A major force in New York intellectual life for more than 40 years, the novelist, essayist, and critic Susan Sontag (1933-2004) was renowned for her brilliant and impassioned writing on photography. The Metropolitan Museum of Art will present an exhibition of some 40 photographs that celebrate Sontag’s contribution to the history of the medium, featuring works from the Metropolitan’s collection by a wide range of artists, including Julia Margaret Cameron, Edward Steichen, Eugène Atget, Walker Evans, Edward Weston, Robert Frank, Andy Warhol, and Peter Hujar.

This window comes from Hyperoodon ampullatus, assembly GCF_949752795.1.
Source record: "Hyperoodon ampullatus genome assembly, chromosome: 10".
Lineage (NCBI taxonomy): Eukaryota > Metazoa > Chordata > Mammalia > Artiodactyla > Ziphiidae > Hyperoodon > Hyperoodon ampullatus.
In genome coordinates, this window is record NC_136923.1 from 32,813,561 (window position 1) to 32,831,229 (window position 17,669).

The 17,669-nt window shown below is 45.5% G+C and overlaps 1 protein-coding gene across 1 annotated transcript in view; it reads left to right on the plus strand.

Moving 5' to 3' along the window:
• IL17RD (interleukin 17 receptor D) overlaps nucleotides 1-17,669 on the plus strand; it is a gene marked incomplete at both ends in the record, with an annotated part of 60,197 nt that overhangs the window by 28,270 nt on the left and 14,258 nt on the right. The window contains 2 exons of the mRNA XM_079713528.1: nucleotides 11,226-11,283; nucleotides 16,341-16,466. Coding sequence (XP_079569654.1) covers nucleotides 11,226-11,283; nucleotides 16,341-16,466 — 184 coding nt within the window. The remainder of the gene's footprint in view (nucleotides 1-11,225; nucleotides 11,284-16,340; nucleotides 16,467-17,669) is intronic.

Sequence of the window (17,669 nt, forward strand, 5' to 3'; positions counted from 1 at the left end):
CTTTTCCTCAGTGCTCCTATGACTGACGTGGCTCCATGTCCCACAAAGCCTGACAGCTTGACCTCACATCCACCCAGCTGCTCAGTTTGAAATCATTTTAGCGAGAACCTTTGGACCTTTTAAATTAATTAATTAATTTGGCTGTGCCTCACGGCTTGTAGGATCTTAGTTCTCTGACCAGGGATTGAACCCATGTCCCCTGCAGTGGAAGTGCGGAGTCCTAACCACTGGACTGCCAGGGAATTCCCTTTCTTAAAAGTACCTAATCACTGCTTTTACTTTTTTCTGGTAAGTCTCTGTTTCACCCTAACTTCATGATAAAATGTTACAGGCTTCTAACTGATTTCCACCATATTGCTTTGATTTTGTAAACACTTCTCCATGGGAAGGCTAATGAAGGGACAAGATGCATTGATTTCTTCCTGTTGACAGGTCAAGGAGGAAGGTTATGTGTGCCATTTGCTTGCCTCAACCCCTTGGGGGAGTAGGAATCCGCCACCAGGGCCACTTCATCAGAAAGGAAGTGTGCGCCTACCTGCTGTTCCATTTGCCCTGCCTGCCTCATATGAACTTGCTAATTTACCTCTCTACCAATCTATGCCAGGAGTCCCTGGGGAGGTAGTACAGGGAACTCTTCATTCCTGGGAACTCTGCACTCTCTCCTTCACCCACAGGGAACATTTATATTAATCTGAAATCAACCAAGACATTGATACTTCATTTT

Sontag’s groundbreaking essays on photography were first published in the New York Review of Books and later collected in the award-winning book On Photography (1977). She revisited the subject in her last book, Regarding the Pain of Others (2003), reflecting on the complex ethical questions raised by photographs of war and disaster.
Nearly all of the wall texts presented in the exhibition are drawn from Sontag’s vividly aphoristic prose. In some cases, the photographs relate directly to focused discussions of individual works, such as Robert Capa’s Falling Soldier (1936), an icon of photojournalism taken during the Spanish Civil War. Also included are selected works by photographers Sontag wrote about at length, including Diane Arbus, Robert Mapplethorpe, E. J. Bellocq, and Annie Leibovitz.